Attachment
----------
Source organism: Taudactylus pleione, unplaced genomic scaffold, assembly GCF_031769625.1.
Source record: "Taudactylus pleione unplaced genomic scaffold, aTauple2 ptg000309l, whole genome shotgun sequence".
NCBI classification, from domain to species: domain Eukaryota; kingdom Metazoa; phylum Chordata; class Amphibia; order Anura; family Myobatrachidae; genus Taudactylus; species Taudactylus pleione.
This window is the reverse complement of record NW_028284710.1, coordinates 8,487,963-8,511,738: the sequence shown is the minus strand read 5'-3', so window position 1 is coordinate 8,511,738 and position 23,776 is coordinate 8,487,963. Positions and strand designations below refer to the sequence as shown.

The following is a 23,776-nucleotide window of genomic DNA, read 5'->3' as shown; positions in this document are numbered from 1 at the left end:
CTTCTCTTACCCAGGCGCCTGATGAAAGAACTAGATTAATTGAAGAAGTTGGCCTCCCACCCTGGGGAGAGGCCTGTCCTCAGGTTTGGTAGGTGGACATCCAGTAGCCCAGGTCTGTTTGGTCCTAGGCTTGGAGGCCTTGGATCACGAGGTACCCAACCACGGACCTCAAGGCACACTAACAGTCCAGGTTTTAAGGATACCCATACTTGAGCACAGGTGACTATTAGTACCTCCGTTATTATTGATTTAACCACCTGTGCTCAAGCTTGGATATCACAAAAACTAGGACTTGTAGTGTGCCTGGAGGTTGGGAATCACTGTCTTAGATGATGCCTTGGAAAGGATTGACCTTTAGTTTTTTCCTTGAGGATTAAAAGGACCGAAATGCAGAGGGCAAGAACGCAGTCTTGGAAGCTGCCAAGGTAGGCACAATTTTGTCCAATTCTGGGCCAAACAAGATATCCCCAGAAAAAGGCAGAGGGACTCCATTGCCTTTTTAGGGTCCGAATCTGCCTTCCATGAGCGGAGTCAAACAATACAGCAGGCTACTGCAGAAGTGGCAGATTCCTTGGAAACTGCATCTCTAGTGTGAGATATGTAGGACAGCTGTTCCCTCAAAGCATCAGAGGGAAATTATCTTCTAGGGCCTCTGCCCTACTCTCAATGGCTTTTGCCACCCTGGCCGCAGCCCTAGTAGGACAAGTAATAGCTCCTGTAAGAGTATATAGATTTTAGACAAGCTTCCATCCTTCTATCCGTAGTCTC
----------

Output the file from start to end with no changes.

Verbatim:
Source organism: Taudactylus pleione, unplaced genomic scaffold, assembly GCF_031769625.1.
Source record: "Taudactylus pleione unplaced genomic scaffold, aTauple2 ptg000309l, whole genome shotgun sequence".
NCBI classification, from domain to species: domain Eukaryota; kingdom Metazoa; phylum Chordata; class Amphibia; order Anura; family Myobatrachidae; genus Taudactylus; species Taudactylus pleione.
This window is the reverse complement of record NW_028284710.1, coordinates 8,487,963-8,511,738: the sequence shown is the minus strand read 5'-3', so window position 1 is coordinate 8,511,738 and position 23,776 is coordinate 8,487,963. Positions and strand designations below refer to the sequence as shown.

The following is a 23,776-nucleotide window of genomic DNA, read 5'->3' as shown; positions in this document are numbered from 1 at the left end:
CTTCTCTTACCCAGGCGCCTGATGAAAGAACTAGATTAATTGAAGAAGTTGGCCTCCCACCCTGGGGAGAGGCCTGTCCTCAGGTTTGGTAGGTGGACATCCAGTAGCCCAGGTCTGTTTGGTCCTAGGCTTGGAGGCCTTGGATCACGAGGTACCCAACCACGGACCTCAAGGCACACTAACAGTCCAGGTTTTAAGGATACCCATACTTGAGCACAGGTGACTATTAGTACCTCCGTTATTATTGATTTAACCACCTGTGCTCAAGCTTGGATATCACAAAAACTAGGACTTGTAGTGTGCCTGGAGGTTGGGAATCACTGTCTTAGATGATGCCTTGGAAAGGATTGACCTTTAGTTTTTTCCTTGAGGATTAAAAGGACCGAAATGCAGAGGGCAAGAACGCAGTCTTGGAAGCTGCCAAGGTAGGCACAATTTTGTCCAATTCTGGGCCAAACAAGATATCCCCAGAAAAAGGCAGAGGGACTCCATTGCCTTTTTAGGGTCCGAATCTGCCTTCCATGAGCGGAGTCAAACAATACAGCAGGCTACTGCAGAAGTGGCAGATTCCTTGGAAACTGCATCTCTAGTGTGAGATATGTAGGACAGCTGTTCCCTCAAAGCATCAGAGGGAAATTATCTTCTAGGGCCTCTGCCCTACTCTCAATGGCTTTTGCCACCCTGGCCGCAGCCCTAGTAGGACAAGTAATAGCTCCTGTAAGAGTATATAGATTTTAGACAAGCTTCCATCCTTCTATCCGTAGTCTC